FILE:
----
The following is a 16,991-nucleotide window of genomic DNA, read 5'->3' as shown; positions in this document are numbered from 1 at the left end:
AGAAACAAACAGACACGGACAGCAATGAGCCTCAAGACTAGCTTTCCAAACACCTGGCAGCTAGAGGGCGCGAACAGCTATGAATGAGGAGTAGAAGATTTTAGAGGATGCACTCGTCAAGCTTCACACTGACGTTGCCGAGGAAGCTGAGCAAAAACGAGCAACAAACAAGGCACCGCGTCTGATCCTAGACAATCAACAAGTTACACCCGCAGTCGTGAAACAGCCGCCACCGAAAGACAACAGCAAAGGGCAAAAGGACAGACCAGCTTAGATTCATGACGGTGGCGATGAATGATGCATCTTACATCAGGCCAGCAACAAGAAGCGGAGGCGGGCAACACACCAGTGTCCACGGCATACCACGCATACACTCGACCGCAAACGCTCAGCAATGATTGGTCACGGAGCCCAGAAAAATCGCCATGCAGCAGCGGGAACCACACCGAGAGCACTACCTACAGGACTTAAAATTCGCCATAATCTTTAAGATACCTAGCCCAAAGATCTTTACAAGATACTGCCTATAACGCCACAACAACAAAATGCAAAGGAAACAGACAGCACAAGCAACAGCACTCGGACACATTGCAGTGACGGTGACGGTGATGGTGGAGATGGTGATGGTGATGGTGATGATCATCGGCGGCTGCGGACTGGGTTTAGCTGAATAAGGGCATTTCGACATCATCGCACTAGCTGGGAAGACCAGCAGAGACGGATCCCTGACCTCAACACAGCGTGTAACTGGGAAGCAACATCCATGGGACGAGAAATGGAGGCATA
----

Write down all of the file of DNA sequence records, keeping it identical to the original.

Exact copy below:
The following is a 16,991-nucleotide window of genomic DNA, read 5'->3' as shown; positions in this document are numbered from 1 at the left end:
AGAAACAAACAGACACGGACAGCAATGAGCCTCAAGACTAGCTTTCCAAACACCTGGCAGCTAGAGGGCGCGAACAGCTATGAATGAGGAGTAGAAGATTTTAGAGGATGCACTCGTCAAGCTTCACACTGACGTTGCCGAGGAAGCTGAGCAAAAACGAGCAACAAACAAGGCACCGCGTCTGATCCTAGACAATCAACAAGTTACACCCGCAGTCGTGAAACAGCCGCCACCGAAAGACAACAGCAAAGGGCAAAAGGACAGACCAGCTTAGATTCATGACGGTGGCGATGAATGATGCATCTTACATCAGGCCAGCAACAAGAAGCGGAGGCGGGCAACACACCAGTGTCCACGGCATACCACGCATACACTCGACCGCAAACGCTCAGCAATGATTGGTCACGGAGCCCAGAAAAATCGCCATGCAGCAGCGGGAACCACACCGAGAGCACTACCTACAGGACTTAAAATTCGCCATAATCTTTAAGATACCTAGCCCAAAGATCTTTACAAGATACTGCCTATAACGCCACAACAACAAAATGCAAAGGAAACAGACAGCACAAGCAACAGCACTCGGACACATTGCAGTGACGGTGACGGTGATGGTGGAGATGGTGATGGTGATGGTGATGATCATCGGCGGCTGCGGACTGGGTTTAGCTGAATAAGGGCATTTCGACATCATCGCACTAGCTGGGAAGACCAGCAGAGACGGATCCCTGACCTCAACACAGCGTGTAACTGGGAAGCAACATCCATGGGACGAGAAATGGAGGCATA